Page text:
This all got me thinking fondly about the cast iron wood burning cooking stoves of yesteryear. Only a handful of my readers will have had experience with wood stoves and I thought that I would pass on some personal reminiscences of a period that now has a certain romance about it.
When I was born in the 1930s, old iron cook stoves were still providing heat, hot water and cooked meals in many homes. As a matter of fact, when I was first married in 1960, my wife's grand parents in Durham Bridge, New Brunswick, were still using a wood-burning cook stove.
Take a long look at the cook stove in the above photo as an example. It could generate enough heat to blast you out of the house. There were holes in the ceiling, covered with grating, for the warm air to rise to the bedrooms above. Getting up on a cold morning, you stood over the grating while you dressed, or ran downstairs with your clothes to dress by the cook stove.
It was a chore to keep the stove burning, and usually the fire was not allowed to die out, even at night the hot coals were banked so that they would last until morning. Chopping firewood and kindling was a daily chore. It was a balancing act to light the fire and then to keep it going -- kindling and then wood chunks, while getting just enough air through to get the flames to spread, not so much that it blew out the fire.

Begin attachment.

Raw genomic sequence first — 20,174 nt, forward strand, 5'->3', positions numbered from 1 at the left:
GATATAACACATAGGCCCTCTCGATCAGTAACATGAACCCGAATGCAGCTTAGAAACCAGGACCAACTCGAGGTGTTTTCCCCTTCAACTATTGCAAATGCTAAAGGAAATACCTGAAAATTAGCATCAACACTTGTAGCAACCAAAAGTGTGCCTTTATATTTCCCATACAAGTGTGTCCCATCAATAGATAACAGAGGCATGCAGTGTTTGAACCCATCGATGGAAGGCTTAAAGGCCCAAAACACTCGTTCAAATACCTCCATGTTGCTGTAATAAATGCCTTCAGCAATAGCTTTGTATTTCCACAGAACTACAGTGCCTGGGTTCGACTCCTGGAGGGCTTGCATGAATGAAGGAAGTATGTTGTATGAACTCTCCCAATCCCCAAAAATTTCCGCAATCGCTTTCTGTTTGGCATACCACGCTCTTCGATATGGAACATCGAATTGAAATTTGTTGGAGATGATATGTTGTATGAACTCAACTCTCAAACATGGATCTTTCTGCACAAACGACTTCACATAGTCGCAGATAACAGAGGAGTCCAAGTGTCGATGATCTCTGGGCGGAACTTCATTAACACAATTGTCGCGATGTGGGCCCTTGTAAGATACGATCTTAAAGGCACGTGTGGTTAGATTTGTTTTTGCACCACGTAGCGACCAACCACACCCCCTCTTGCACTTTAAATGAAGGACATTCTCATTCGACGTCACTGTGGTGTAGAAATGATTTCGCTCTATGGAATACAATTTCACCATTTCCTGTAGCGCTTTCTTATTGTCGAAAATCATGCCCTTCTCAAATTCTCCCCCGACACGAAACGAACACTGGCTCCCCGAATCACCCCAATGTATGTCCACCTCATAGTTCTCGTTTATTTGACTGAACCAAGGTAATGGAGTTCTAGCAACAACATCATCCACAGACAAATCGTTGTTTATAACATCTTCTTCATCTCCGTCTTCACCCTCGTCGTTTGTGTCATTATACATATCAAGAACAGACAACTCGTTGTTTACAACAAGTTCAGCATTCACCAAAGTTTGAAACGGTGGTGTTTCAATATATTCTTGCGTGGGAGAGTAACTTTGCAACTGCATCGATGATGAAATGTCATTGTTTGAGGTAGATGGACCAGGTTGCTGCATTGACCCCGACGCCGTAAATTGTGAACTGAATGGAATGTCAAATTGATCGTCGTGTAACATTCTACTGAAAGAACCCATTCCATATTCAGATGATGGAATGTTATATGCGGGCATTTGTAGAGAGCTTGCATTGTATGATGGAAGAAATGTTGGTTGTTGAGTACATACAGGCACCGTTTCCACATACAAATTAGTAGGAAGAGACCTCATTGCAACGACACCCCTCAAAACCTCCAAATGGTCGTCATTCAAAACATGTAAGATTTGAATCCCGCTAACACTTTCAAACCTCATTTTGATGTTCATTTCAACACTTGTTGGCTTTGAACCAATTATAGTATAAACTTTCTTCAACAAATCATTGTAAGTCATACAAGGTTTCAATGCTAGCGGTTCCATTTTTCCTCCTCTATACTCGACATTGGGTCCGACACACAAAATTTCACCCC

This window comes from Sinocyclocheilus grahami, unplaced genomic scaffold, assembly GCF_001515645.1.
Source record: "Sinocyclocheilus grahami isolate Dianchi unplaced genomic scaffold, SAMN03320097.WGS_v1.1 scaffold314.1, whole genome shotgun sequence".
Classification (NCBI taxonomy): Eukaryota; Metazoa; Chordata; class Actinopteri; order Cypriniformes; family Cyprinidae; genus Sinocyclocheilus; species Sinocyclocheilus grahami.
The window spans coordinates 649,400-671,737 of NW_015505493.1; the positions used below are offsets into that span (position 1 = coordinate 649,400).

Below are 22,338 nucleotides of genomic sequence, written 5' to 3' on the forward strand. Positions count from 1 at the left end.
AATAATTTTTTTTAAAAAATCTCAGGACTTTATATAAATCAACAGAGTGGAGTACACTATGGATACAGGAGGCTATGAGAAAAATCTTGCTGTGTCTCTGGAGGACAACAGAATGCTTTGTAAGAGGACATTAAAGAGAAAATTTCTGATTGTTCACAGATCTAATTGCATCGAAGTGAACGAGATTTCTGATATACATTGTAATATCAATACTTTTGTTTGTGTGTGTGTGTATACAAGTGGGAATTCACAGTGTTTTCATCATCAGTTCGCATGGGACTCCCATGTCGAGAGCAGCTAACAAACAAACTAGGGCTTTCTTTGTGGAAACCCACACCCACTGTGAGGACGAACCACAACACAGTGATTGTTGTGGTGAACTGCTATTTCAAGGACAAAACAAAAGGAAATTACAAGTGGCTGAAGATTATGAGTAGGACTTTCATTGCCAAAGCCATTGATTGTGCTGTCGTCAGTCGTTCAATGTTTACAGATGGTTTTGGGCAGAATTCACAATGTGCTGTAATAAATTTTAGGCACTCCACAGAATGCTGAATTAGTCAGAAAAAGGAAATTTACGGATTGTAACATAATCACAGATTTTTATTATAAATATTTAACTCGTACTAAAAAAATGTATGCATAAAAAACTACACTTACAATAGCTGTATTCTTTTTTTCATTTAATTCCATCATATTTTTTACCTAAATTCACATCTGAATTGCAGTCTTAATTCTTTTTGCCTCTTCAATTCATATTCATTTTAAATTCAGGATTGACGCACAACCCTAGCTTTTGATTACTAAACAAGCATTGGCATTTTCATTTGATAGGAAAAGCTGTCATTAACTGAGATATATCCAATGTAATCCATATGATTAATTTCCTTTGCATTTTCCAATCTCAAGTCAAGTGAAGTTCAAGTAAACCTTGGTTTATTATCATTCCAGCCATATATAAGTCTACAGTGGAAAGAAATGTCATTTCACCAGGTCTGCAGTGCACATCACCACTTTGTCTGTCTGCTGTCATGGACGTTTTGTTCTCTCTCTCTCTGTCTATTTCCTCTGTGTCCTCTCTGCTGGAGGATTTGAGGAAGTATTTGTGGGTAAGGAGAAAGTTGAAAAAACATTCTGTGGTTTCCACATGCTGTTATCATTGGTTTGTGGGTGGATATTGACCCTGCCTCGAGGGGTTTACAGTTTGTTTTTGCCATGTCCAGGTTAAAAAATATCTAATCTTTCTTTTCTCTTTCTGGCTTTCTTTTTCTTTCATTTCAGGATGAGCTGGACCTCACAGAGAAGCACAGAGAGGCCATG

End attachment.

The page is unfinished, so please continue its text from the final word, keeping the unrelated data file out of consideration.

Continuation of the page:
|Stove pipe damper similar to those|
manufactured in my hometown.
The lid lifter was inserted into the slot of the various lids on the cook stove top. With the lifter, a person could lift a lid to add wood or blow on the fire, or good old gram or auntie may choose to remove a lid to put a pot over the hold directly above the flames to get it extra hot. From my own experience, pancakes and popcorn tasted better cooked on a wood stove then they ever have since. Same thing with good old bacon and eggs. Even bread was toasted perfectly on the oven. Let's not forget those mouth-watering home made pies made from apples, cherries and mulberies picked an hour earlier from trees in the back yard.
And when your feet were wet and you were damp and cold, what comfort it was to sit before the open oven, with your feet on the door to warm up! Ah, the good old days...gone but not completely forgotten.